Big Revolutionaries Don’t Cry

Big Revolutionaries Don’t Cry August 2, 2011

Of all the responses to Joe Biden’s alleged comparison of Tea Party Republicans to terrorists, I like Rand Paul’s the best. The Kentucky senator tweeted: “I would prefer to be known as a freedom fighter.” That’s my idea of taking ownership.

Under scrutiny, the truism that one nation’s terrorists are another’s freedom fighters turns out to be, well, true. Anyone condemning Hamas, the IRA, the Irgun, Shining Path or Organisation de l’Armee Secrete won’t have far to look for an opponent who will argue that these people were (or are) fighting for a just cause, and resorted to asymmetrical warfare because it was the only kind within their means. In naming themselves after the disgruntled Bostonians of 1773, instead of, say, Quantrill’s Raiders, conservative Republicans did their side a good turn; as violent secessions go, the American Revolution was remarkably clean. Atrocities — the targeting of civilians and the killing of soldiers considered hors de combat — took place mainly in the South, far from New England, and were evenly divided between the sides. The Whigs, as the British and Loyalists frequently called the revolutionaries, may not have held any patent on virtue, but neither did they hold one on vice.

Even so, Tea Partiers chose to associate themselves with an act of vandalism that gave rise to acts of violence. Indeed, from the very outset, their whole shtick has boiled down to: We bad, in compelling and unprecedented ways. When we hear Sarah Palin’s exhortation to “reload,” or read ralliers’ signs quoting Jefferson to the effect that the Tree of Liberty needs refreshing, we’re given to understand that this is not the party of Lincoln, or Eisenhower, or even Nixon, those mincing, moderate ballerinos.

Don’t misunderstand me. I’m not trying to claim that most Tea Partiers are violent, or even that, with their rhetoric, they unwittingly inspire lunatics like Jared Loughner and Anders Breivik. But by adopting the language of warfare and mayhem, they did give their numbers and their cause a tremendous boost. In November of 2008, they were nothing but a collection of beaten conservatives with pet peeves so diverse as to defy reconciliation. By spring of 2009, they had fused into a mass movement. By the following November, they’d become the dominant force in American politics. Most amazingly of all, they managed to achieve this transformation without any officially anointed leader.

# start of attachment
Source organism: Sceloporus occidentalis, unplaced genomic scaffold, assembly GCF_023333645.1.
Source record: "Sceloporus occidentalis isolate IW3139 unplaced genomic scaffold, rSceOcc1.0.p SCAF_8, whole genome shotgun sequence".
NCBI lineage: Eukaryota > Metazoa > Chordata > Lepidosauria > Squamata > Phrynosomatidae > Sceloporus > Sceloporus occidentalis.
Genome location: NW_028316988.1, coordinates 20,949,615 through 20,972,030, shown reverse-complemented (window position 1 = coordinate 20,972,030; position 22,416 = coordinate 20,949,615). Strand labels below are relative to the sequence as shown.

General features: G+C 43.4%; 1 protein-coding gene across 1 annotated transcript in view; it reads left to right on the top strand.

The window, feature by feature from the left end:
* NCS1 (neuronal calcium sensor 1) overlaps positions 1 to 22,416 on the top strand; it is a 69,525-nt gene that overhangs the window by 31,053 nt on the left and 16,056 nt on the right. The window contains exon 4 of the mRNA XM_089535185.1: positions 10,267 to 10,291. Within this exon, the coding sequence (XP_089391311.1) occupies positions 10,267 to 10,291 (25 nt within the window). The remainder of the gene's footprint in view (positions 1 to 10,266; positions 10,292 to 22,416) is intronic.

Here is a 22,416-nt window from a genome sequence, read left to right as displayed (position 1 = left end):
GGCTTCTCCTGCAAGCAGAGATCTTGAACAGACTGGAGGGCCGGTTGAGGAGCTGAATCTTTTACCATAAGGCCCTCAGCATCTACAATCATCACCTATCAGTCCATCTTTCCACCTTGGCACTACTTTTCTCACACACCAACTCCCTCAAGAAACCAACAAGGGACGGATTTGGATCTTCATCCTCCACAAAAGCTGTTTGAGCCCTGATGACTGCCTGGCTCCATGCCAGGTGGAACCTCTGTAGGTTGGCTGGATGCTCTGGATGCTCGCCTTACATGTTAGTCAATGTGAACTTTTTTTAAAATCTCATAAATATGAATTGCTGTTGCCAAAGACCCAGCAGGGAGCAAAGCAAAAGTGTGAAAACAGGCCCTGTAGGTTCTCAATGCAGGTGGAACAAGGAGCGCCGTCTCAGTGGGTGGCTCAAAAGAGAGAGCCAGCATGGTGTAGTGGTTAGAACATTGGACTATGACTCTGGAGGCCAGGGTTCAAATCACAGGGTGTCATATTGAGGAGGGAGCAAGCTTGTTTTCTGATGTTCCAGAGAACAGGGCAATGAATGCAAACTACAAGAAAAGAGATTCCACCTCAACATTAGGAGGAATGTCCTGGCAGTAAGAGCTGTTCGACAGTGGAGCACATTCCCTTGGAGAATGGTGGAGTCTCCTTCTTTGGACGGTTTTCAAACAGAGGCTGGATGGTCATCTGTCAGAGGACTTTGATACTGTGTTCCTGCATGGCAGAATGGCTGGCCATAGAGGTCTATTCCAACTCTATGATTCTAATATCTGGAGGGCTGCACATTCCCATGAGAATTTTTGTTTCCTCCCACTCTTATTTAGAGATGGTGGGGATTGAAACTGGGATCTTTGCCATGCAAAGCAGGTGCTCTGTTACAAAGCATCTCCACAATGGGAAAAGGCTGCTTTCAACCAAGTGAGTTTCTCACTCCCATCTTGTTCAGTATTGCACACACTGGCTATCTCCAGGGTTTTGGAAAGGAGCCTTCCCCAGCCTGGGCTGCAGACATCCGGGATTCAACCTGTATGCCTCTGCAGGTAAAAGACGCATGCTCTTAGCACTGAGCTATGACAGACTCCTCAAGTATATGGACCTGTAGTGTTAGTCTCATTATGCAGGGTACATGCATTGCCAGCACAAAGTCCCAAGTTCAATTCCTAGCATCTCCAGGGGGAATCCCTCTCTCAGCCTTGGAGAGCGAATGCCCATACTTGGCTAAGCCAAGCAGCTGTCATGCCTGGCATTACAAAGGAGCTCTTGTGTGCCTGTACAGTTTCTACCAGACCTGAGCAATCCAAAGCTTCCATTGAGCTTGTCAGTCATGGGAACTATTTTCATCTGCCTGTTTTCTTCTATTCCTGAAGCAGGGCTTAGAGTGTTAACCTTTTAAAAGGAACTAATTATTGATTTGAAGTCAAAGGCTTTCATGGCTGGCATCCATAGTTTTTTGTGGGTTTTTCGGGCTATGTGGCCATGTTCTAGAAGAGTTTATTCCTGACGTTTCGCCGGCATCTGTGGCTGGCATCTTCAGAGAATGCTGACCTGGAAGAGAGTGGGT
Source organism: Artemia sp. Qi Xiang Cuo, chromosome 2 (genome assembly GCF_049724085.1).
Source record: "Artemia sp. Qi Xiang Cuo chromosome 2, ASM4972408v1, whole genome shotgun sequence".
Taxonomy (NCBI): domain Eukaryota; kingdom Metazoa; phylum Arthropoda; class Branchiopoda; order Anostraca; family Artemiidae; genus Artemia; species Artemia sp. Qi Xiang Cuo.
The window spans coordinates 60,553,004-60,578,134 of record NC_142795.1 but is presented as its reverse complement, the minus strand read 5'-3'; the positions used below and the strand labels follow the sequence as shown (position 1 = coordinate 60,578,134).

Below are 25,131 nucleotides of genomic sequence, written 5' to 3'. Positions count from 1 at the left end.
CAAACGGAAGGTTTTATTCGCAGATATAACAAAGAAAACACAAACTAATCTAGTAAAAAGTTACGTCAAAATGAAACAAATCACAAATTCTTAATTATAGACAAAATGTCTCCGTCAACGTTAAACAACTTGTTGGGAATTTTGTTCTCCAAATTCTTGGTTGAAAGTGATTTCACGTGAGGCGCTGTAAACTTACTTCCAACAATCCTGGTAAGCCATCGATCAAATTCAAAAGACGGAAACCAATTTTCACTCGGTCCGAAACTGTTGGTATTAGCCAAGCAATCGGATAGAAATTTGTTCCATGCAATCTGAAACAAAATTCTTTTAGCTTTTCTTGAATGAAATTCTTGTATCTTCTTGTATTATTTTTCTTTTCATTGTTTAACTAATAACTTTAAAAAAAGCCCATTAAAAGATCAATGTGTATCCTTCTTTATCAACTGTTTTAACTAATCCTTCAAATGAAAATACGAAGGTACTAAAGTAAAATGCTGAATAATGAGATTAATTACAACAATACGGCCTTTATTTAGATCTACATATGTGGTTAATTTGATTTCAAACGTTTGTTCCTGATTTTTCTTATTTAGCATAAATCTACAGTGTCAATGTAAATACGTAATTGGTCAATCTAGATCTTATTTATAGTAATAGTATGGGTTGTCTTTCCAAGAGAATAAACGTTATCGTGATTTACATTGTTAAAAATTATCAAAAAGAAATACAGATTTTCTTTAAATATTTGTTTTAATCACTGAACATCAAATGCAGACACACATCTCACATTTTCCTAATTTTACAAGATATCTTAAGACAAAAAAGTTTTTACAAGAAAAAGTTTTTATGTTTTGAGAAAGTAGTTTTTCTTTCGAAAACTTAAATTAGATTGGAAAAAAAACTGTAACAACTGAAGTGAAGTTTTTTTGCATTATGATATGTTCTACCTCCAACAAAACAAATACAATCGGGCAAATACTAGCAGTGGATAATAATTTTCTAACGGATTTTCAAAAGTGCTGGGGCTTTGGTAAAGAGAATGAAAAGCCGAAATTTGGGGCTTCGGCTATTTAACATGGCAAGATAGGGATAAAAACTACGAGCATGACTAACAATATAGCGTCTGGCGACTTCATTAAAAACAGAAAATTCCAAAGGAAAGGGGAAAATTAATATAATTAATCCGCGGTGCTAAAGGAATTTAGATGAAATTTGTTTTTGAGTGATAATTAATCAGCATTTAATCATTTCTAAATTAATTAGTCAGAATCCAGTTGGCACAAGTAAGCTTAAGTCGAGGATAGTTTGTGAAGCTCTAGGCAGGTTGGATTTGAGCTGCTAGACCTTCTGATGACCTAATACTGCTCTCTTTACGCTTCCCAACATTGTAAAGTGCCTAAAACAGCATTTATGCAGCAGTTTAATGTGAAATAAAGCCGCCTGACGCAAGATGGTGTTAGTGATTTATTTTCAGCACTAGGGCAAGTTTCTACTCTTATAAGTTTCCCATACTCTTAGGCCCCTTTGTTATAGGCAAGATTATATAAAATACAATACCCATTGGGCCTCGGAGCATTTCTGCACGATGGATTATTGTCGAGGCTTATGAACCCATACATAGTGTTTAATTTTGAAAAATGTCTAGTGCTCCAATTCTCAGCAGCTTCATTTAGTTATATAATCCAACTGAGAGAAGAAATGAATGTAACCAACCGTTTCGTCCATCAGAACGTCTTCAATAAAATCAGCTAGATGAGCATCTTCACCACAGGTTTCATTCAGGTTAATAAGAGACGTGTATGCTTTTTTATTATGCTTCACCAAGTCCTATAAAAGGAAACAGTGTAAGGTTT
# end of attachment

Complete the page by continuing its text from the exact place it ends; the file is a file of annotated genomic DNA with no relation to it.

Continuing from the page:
What these people did have – along with funding — was a brand name. Would a Tea Party by any other name have won so sweetly? I would argue no. Rhetorical allusions to violence may not breed actual violence, but they express confidence and energize people. This is why Tampa Bay does not call its football team the Yachtsmen, and why Notre Dame’s mascot is not the Irish Contemplative Hermit Who, Until the Synod of Whitby, Tonsured Himself in a Really Jacked-Up Way.

Biden and Representative Mike Doyle allegedly said these things in private. I, for one, wish they’d spoken in public. They’d have been turning one of their opponents’ chief strengths against them, in a fine display of Karl Rovian aikido.

Some might argue that the word terrorist, given its associations with 9/11, 7/7, the Ft. Hood shootings, various thwarted plots and the recent Oslo massacre, belongs in a special, locked box. Well, tell that to the countless pundits and politicians who have been throwing the word hijack around like an unchaperoned blonde at a biker rally. I can remember a time when hijacking was a fate that befell only moving vehicles with lots of passengers. Past a certain point, hijacking became a danger for political parties, nations, message boards and the Zeitgeist. That point, it seems to me, was 9/11 — without so vivid a collective memory of a real-life hijacking, the metaphor would have no bite, or rather, no box cutter.

Then there’s the word thug, which has a way of lending itself to descriptions of President Obama. To Michelle Malkin, Obama’s spin doctors are “thugs” for the way they “came after” National Review columnist Stanley Kurtz. To Rush Limbaugh, Obama’s past as a community organizer makes him a “street thug.” Pamela Geller tells readers they live in a “Thug-O-Cracy.” Subtle? Hardly. But that’s the point: in politics, it’s never anybody’s job to make the other guy look good. That few of these people will pause for breath before damning Obama for an arugula-scarfing elitist pays backhanded tribute to the multitudes the man contains.

Rand Paul understands the game. In the same tweet where he re-named himself for posterity, he also accused the president of “holding the economy hostage.” That’s the way. Next week, in a Facebook status update, some leading Democrat can write, “THE REPUBLICANS HAVE TIED THE COUNTRY TO THE RAILROAD TRACKS!” And so on. As Biden himself might say, don’t stand up, Chuck. This is no big deal.

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